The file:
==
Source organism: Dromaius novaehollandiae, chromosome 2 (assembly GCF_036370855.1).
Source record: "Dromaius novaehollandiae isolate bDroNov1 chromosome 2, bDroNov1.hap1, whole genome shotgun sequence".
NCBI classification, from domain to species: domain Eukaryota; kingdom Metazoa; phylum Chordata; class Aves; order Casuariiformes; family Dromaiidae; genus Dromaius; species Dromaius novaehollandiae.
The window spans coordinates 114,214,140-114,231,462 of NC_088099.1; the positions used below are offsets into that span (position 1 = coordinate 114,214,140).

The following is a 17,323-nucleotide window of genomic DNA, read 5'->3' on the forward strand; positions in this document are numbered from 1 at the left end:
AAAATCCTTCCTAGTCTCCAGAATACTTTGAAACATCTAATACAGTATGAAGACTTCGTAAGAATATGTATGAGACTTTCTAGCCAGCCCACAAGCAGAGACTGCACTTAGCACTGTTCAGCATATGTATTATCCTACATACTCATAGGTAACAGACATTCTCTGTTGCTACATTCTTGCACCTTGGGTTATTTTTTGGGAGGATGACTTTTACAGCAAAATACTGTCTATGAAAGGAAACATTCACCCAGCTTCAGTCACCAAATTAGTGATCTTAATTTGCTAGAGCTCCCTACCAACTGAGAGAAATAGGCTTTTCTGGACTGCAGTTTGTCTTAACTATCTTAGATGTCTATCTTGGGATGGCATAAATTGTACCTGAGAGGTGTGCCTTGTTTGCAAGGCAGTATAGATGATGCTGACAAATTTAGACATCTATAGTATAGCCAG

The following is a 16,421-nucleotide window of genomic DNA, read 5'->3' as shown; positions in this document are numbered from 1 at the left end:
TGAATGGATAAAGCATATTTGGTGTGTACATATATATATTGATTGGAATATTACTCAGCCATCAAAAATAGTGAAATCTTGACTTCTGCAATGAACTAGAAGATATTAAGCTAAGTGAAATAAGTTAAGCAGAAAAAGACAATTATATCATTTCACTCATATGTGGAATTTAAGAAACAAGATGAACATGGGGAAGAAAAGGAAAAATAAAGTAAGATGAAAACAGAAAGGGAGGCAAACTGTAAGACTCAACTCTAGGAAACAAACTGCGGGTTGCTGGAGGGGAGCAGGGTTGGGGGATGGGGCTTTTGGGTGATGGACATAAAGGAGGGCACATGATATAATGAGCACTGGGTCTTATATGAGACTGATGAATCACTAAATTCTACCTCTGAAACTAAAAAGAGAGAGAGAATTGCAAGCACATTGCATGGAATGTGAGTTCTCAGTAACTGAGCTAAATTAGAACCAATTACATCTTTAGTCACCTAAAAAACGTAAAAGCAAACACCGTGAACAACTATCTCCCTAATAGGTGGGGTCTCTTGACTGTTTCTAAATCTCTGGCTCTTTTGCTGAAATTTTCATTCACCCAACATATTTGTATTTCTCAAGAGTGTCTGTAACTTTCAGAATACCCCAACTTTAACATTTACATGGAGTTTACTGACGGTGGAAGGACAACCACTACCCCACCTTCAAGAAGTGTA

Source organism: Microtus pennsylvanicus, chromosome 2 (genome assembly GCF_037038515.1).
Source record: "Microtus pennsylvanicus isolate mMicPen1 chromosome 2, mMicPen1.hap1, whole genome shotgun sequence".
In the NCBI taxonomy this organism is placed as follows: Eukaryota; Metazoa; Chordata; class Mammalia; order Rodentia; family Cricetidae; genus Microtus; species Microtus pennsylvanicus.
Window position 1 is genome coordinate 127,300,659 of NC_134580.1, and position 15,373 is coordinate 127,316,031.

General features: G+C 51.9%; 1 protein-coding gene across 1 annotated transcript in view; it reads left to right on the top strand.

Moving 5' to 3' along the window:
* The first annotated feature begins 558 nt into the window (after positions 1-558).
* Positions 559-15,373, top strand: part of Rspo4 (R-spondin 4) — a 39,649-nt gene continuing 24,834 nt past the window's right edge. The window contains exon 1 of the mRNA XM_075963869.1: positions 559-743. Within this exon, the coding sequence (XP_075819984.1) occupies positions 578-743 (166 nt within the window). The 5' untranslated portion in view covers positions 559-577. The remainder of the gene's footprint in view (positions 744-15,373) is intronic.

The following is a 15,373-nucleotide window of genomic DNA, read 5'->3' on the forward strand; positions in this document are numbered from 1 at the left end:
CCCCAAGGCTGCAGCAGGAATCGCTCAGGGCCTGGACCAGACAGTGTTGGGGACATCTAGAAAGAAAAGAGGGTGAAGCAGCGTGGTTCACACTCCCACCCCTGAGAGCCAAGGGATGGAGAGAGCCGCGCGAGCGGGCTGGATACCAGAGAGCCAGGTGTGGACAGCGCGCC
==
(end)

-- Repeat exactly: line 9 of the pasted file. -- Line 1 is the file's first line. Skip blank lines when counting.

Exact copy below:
Source organism: Microtus pennsylvanicus, chromosome 2 (genome assembly GCF_037038515.1).